Miller says he was trying not to expose Kwame and that when he was asked about certain things he didn't tell the whole truth. Thomas says according to Castigar agreement, if Miller lied it could be used against him. Thomas says that miller was just trying not to get caught lying. Thomas says Miller didn't even mention Jones Lang Lasalle and Kwame until October 2011. Miller agrees. In direct testimony, Miller told the court about kicking back part of his own kickback from the real estate firm to Kwame. Thomas says after his 5 initial meetings, he was indicted. Miller says yes along with Kwame and others.Thomas says what is clear is that in October 2011, you are feeling the jeopardy more fully. By this point, Miller has been indicted and trial dates are being schedules. Thomas saying that Miller feeling significant chance he might go to jail on racketeering charges. "On all the charges, yes," says Miller. Thomas says it must have been on his mind that 5 initial meetings with feds netted him nothing but an indictment. Thomas says he must have wanted to do more to minimize his exposure.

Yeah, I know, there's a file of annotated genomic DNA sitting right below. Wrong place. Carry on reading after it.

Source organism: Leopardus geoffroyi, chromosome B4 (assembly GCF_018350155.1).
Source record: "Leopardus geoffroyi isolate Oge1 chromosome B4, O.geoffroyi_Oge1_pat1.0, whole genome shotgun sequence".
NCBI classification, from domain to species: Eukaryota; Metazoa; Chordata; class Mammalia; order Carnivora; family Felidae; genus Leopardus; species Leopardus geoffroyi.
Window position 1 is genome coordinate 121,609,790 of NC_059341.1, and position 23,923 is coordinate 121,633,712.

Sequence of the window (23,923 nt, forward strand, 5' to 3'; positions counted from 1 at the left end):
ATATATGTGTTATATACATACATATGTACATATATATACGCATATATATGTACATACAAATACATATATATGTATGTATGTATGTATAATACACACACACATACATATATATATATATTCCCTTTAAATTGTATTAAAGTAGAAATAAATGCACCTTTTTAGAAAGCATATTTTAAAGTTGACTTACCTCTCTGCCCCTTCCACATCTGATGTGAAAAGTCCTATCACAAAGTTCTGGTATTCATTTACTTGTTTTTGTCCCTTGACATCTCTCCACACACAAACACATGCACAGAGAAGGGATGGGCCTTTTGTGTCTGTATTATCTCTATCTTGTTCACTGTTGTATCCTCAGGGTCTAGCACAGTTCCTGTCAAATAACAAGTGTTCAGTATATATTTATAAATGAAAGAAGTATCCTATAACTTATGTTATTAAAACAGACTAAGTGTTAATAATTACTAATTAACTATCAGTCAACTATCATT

10:15AM August 25th and September 12th 2011, Miller meets again with the feds. And then again in October and November 2011. Thomas takes a document and shows Miller all the dates he met with the feds. Miller says last time he talked with feds the trial was ongoing. Moving on to Karl Kado. Miller agrees that Kado was looking to do better in terms of Cobo opportunities. Thomas asks if Miller recalls a 2001 conversation with Conrad Mallett, Kilpatrick and Karl Kado talking about contributing to the campaign. Miller can't seem to recall. Thomas refers him back to an interview Miller had with feds on July 15th 2010 where he was asked about the meeting with Mallett, Kilpatrick and Kado. Miller says he can't recall. Miller now recalls the discussion about Kado funding campaign before Kilpatrick was mayor .So this is before Kilpatrick could have done anything for Kado? Yes says Miller. Miller remembers being sent by Kilpatrick to pick up something from Kado. Thomas says Kado gave you $10,000 in cash. Yes says Miller. Miller says he took it back to the campaign and he gave it either to Christine Beatty or Kwame. Thomas says you have no idea if that money went into the campaign or not. No says Miller. Thomas asking how much money Kado gave to Miller. Miller says there were several other times and sometimes it was $10,000, other times it was $5,000 to $10,000 in cash. Miller says it was in cash, at Cobo and the denominations were hundreds. Miller agrees that at the time he was Chief Administrative Officer and that Lou Pavledes was at Cobo for awhile before he was replaced by Glenn Blanton. Thomas asking about second time he got money from Kado how it was packaged and who was running Cobo Hall. Miller says he can't recall. "I was compromised," says Miller about when he told the feds about the cash from Kado.